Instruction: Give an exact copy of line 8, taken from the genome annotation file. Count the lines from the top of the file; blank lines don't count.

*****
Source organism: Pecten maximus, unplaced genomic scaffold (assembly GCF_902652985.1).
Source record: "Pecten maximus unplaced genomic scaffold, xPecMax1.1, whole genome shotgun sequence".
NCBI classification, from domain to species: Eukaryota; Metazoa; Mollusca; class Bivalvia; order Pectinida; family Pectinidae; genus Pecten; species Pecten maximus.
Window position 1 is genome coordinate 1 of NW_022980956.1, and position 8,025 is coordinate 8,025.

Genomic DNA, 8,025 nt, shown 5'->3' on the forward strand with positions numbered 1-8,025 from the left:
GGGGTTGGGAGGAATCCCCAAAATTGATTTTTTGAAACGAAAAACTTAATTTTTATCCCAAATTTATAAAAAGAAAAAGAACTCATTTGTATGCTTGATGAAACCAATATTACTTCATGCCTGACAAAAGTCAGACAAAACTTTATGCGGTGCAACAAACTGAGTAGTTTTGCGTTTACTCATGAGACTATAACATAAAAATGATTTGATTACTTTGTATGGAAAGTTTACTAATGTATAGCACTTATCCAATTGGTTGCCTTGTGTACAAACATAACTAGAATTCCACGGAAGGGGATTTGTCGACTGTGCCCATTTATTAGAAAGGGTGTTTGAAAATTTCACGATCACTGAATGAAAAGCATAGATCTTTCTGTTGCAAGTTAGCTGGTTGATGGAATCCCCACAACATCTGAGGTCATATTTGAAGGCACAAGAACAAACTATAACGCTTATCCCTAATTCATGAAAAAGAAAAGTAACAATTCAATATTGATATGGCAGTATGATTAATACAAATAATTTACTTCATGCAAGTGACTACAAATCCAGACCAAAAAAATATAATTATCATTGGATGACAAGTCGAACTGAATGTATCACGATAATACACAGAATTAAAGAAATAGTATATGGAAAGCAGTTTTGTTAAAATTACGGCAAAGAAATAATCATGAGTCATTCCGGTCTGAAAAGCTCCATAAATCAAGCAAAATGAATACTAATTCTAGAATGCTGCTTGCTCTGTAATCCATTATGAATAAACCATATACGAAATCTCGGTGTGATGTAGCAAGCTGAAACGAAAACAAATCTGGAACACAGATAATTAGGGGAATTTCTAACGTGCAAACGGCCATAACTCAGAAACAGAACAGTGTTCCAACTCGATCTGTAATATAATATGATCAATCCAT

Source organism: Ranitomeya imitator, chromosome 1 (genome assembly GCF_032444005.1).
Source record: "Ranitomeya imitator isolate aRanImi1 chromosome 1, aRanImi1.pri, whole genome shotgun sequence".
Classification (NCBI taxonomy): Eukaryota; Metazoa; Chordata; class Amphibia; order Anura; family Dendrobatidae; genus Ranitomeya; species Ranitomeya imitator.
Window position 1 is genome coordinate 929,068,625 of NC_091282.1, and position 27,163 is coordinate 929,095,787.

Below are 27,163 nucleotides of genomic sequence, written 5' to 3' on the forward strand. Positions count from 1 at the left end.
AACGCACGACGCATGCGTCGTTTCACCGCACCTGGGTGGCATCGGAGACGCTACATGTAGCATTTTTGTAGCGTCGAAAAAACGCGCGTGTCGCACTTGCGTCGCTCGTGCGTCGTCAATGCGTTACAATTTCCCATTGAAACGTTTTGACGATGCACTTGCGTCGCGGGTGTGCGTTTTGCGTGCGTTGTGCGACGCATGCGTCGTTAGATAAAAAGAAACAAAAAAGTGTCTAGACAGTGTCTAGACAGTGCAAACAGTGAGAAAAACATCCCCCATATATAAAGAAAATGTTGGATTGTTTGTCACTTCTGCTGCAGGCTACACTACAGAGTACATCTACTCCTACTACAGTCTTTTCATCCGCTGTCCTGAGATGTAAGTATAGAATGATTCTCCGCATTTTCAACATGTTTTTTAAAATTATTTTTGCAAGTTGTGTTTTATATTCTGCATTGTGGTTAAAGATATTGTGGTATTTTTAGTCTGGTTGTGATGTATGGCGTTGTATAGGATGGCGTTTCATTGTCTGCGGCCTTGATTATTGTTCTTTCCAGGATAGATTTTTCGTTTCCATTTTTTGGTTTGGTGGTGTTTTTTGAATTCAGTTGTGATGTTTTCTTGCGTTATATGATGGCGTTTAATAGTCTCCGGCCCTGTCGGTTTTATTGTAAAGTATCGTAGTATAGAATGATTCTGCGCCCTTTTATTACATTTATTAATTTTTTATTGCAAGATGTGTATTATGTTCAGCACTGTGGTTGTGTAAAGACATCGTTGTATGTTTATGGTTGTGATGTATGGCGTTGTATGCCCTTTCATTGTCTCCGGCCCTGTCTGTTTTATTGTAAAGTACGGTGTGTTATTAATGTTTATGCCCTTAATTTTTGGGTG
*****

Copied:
Source record: "Ranitomeya imitator isolate aRanImi1 chromosome 1, aRanImi1.pri, whole genome shotgun sequence".